Blood Pressure Changes Appear To Progress Earlier And Faster In Women Than In Men: Study

A new analysis suggests, contrary to conventional thinking, that sex-specific changes in lifetime blood pressure trajectory may actually progress more rapidly and present differently in women compared to men.

The analysis, published in JAMA Cardiology, contrasted with the common belief that women lag behind men by one or two decades for the development of vascular disease. The authors said that this can create a scenario where women, whose blood pressure trajectories can differ relative to men, can present differently later on in life with cardiovascular disease.

“If we assume that women and men exhibit variations of the same fundamental vascular physiology, then conventional analyses of subclinical measures would suggest that women catch up to men by midlife in the extent of potentially important vascular disease,” the researchers wrote in their study. “Alternatively, under the assumption that vascular physiology may fundamentally differ between women and men, a sex-specific analysis of existing data could offer new insights and augment our understanding of sex differences in cardiovascular diseases.”

The authors conducted a sex-specific analysis of blood pressure measures over a period of 43 years (1971 to 2014) in four community-based studies in the United States. Over 32,000 participants were included in the sample, 17,733 of whom were women (54%). The study outcomes of interest included changes in primary blood pressure [systolic, diastolic, mean arterial pressure (MAP) and pulse pressure (PP)] compared to baseline, as well as new-onset cardiovascular events.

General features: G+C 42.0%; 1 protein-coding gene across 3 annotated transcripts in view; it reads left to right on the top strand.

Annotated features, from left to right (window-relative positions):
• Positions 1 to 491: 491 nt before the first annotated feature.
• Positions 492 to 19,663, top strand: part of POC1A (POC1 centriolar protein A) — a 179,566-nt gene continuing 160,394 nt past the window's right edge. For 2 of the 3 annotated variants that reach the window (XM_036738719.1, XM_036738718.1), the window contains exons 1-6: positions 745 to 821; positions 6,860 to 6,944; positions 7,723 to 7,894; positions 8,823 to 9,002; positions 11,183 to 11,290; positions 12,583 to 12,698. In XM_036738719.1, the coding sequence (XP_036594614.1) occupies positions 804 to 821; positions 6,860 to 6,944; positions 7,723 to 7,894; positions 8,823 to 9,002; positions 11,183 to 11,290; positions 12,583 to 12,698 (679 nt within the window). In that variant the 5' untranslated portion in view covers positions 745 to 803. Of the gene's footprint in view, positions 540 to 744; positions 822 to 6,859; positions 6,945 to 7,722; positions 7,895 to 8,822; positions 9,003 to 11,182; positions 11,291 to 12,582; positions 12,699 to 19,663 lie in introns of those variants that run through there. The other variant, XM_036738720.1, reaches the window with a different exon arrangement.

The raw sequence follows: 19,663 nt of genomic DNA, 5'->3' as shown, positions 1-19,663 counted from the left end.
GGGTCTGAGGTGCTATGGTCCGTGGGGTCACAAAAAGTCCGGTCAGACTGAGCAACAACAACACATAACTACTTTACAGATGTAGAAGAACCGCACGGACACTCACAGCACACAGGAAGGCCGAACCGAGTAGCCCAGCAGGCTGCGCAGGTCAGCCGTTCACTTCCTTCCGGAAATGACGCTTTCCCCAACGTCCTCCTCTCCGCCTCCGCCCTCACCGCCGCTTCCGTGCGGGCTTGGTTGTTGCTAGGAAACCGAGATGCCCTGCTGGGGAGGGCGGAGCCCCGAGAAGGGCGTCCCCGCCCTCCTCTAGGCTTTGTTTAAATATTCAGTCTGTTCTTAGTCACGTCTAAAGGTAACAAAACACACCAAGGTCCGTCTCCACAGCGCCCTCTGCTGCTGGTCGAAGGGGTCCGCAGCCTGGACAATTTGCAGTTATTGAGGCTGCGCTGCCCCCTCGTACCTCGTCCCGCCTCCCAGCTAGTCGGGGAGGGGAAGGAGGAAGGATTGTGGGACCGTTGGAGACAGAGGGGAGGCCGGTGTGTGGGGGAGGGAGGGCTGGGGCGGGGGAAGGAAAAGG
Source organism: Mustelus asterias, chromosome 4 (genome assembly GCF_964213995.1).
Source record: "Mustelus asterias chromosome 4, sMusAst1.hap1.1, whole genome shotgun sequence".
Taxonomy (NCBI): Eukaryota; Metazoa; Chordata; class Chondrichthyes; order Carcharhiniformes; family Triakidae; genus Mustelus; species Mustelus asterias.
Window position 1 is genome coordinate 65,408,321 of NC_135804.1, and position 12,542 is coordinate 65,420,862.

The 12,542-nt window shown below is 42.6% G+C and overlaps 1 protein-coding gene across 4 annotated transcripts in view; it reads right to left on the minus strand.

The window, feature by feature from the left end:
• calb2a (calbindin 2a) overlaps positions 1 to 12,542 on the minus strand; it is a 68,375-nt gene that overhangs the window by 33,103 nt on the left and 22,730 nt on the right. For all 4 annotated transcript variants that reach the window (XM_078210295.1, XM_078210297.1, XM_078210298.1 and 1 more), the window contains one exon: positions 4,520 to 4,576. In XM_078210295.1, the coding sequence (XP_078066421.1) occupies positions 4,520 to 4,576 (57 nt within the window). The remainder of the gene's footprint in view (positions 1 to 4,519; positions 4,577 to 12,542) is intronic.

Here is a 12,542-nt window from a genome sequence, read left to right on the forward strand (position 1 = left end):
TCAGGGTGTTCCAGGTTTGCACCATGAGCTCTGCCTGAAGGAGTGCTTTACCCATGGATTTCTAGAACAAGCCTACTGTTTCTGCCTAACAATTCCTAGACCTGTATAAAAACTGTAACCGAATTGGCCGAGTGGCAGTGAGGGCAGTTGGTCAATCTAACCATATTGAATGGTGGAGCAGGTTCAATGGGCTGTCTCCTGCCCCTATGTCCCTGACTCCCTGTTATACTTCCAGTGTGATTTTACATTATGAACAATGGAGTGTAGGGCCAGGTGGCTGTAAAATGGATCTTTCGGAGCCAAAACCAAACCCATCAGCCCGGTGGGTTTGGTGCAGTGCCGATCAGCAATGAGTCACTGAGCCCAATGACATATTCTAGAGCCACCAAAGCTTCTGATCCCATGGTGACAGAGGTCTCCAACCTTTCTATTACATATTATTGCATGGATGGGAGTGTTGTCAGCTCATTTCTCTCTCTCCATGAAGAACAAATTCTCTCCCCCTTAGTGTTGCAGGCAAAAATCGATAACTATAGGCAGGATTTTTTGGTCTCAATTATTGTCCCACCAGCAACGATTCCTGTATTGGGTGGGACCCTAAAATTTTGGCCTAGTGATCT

Different Trajectories Between Sexes

According to the study results, women exhibited steeper increases in blood pressure in the third decade, which the authors reported continued through life (likelihood ratio test χ2=531 for systolic BP; χ2=123 for diastolic BP; χ2=325 for MAP; and χ2=572 for P; P<0.001 for all measures). These differences persisted between sexes even after adjusting for multiple cardiovascular disease (likelihood ratio test χ2=314 for systolic BP; χ2=31 for diastolic BP; χ2=129 for MAP; and χ2=485 for PP; P<0.001 for all measures).

“In contrast with the notion that important vascular disease processes in women lag behind men by 10 to 20 years, sex-specific analyses indicate that blood pressure measures actually progress more rapidly in women than in men, beginning early in life,” the authors said. “This early-onset sexual dimorphism may set the stage for later-life cardiovascular diseases that tend to present differently, not simply later, in women compared with men.”